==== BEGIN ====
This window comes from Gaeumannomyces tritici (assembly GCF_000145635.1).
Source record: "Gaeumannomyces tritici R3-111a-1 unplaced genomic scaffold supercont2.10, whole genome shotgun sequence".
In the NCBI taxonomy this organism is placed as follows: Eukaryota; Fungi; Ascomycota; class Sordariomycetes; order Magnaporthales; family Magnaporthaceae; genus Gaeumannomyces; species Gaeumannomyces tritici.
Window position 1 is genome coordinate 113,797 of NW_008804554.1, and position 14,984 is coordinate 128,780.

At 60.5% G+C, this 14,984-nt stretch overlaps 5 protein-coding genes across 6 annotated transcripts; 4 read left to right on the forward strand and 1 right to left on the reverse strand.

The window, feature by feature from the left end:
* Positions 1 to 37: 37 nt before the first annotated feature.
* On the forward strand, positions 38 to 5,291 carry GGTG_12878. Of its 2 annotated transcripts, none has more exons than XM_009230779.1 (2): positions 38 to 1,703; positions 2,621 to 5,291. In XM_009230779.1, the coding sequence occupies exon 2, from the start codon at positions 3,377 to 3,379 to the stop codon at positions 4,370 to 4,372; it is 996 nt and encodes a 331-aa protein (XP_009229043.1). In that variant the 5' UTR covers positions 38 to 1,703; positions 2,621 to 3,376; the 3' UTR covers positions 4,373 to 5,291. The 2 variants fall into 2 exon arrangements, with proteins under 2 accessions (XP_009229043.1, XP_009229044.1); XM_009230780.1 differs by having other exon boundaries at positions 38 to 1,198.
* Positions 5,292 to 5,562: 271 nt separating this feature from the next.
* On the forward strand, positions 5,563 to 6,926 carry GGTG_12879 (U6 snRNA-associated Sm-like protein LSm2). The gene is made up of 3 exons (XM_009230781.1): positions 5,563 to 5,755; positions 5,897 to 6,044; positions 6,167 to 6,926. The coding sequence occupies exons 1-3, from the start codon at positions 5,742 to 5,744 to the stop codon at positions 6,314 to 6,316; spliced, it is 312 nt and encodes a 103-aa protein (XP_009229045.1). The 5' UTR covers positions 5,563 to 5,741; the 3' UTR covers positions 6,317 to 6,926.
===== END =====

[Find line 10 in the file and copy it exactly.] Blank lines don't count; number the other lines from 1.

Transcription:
* On the forward strand, positions 5,563 to 6,926 carry GGTG_12879 (U6 snRNA-associated Sm-like protein LSm2). The gene is made up of 3 exons (XM_009230781.1): positions 5,563 to 5,755; positions 5,897 to 6,044; positions 6,167 to 6,926. The coding sequence occupies exons 1-3, from the start codon at positions 5,742 to 5,744 to the stop codon at positions 6,314 to 6,316; spliced, it is 312 nt and encodes a 103-aa protein (XP_009229045.1). The 5' UTR covers positions 5,563 to 5,741; the 3' UTR covers positions 6,317 to 6,926.